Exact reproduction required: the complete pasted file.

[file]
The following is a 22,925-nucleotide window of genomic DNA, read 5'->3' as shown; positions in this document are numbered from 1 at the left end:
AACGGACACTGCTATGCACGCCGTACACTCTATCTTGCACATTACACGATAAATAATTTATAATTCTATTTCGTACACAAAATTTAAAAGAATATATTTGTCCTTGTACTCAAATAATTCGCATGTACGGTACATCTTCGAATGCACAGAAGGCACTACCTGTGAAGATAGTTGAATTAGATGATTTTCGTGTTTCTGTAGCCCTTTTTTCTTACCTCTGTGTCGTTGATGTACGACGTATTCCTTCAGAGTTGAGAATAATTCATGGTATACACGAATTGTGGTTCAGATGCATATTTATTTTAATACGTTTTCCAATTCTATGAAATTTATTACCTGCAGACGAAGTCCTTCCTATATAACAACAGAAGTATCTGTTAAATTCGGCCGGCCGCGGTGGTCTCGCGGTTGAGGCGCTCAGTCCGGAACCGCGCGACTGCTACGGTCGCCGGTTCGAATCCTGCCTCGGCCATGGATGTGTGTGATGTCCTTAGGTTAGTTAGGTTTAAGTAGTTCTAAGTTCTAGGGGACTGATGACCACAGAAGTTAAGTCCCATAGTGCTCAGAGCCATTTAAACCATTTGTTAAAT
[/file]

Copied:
The following is a 22,925-nucleotide window of genomic DNA, read 5'->3' as shown; positions in this document are numbered from 1 at the left end:
AACGGACACTGCTATGCACGCCGTACACTCTATCTTGCACATTACACGATAAATAATTTATAATTCTATTTCGTACACAAAATTTAAAAGAATATATTTGTCCTTGTACTCAAATAATTCGCATGTACGGTACATCTTCGAATGCACAGAAGGCACTACCTGTGAAGATAGTTGAATTAGATGATTTTCGTGTTTCTGTAGCCCTTTTTTCTTACCTCTGTGTCGTTGATGTACGACGTATTCCTTCAGAGTTGAGAATAATTCATGGTATACACGAATTGTGGTTCAGATGCATATTTATTTTAATACGTTTTCCAATTCTATGAAATTTATTACCTGCAGACGAAGTCCTTCCTATATAACAACAGAAGTATCTGTTAAATTCGGCCGGCCGCGGTGGTCTCGCGGTTGAGGCGCTCAGTCCGGAACCGCGCGACTGCTACGGTCGCCGGTTCGAATCCTGCCTCGGCCATGGATGTGTGTGATGTCCTTAGGTTAGTTAGGTTTAAGTAGTTCTAAGTTCTAGGGGACTGATGACCACAGAAGTTAAGTCCCATAGTGCTCAGAGCCATTTAAACCATTTGTTAAAT